U.S. Senate candidate Michael Franken, whose military career took him around the world and to Washington, D.C., has found his background handy in helping fund his race for the Democratic nomination.
Franken, a retired Navy admiral, was the last of the four candidates to enter the race against Republican Sen. Joni Ernst. Because he declared his candidacy at the end of August, he was able to fundraise for only five weeks of the third fundraising quarter, bringing in $150,314.
He ended the quarter with $107,129 in cash-on-hand.
“Overall, we’re very pleased with what we put together in an abbreviated manner,” said a spokesman for Franken’s campaign, in a statement.
According to Federal Election Commission filings, individual Virginia donors contributed the most to Franken in Q3 at $42,125. Iowa was second, with $24,818 in contributions, following by Washington, D.C., at $10,150.
Franken spent more than 36 years in the military, traveling the world as a naval officer.
He grew up in Lebanon, Iowa, and attended high school in Sioux Center, but spent much of his adult life out east, opening up a slew of potential donors beyond his Northwest Iowa roots.
Several people gave the $2,800 max individual contribution, including G. Philip Stephenson, chairman of an investment firm and an ocean conservationist from Alexandria, Virginia. Carter Ham, a retired Army general and current president of the Association of the United States Army, also was a top contributor.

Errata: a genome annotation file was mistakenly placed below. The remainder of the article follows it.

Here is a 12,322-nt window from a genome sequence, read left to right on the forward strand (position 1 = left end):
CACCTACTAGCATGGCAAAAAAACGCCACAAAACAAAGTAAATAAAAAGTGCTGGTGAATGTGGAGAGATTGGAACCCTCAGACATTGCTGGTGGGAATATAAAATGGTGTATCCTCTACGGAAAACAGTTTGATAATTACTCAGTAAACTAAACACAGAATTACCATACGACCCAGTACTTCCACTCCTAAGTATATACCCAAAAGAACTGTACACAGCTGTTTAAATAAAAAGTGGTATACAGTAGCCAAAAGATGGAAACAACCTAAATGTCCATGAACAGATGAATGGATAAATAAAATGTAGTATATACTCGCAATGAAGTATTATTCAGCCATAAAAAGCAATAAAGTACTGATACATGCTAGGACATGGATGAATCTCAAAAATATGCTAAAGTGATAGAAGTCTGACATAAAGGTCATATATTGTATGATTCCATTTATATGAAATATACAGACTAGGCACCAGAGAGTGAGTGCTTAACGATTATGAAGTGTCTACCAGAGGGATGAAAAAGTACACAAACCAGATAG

Admiral Robert Natter of Florida donated $1,000 and Admiral Jonathan Greenert, a former Chief of Naval Operations from Maryland, contributed $500.
Vicki Huddleston, who served as U.S. Ambassador to Madagascar under President Bill Clinton and Ambassador to Mali under President George W. Bush, was among his donors, as was Des Moines-area environmental activist Channing Dutton and former state Rep. Nate Willems of Linn County.
In Iowa, Mark and Debbie Hooyer of Sioux Center donated a combined $5,600 to Franken. Jessica Vanden Berg, a Democratic consultant and founder of Maverick Strategies in Des Moines, contributed $1,000.
Franken also contributed $5,600 of his own funds to the campaign and received thousands of dollars in donations through ActBlue, Democrats’ national fundraising platform.
Franken was the first of Iowa’s Senate candidates to launch a TV ad this year, knocking Ernst for her support of President Donald Trump.
He did not receive any contributions from leadership PACs or PACs associated with corporations, according to FEC filings.
Eddie Mauro and Theresa Greenfield, who entered the race in late spring and early summer, respectively, lead the primary field in fundraising, each topping $1 million in Q3. Kimberly Graham, who largely relies on small-dollar donors, brought in about $23,000.
By Elizabeth Meyer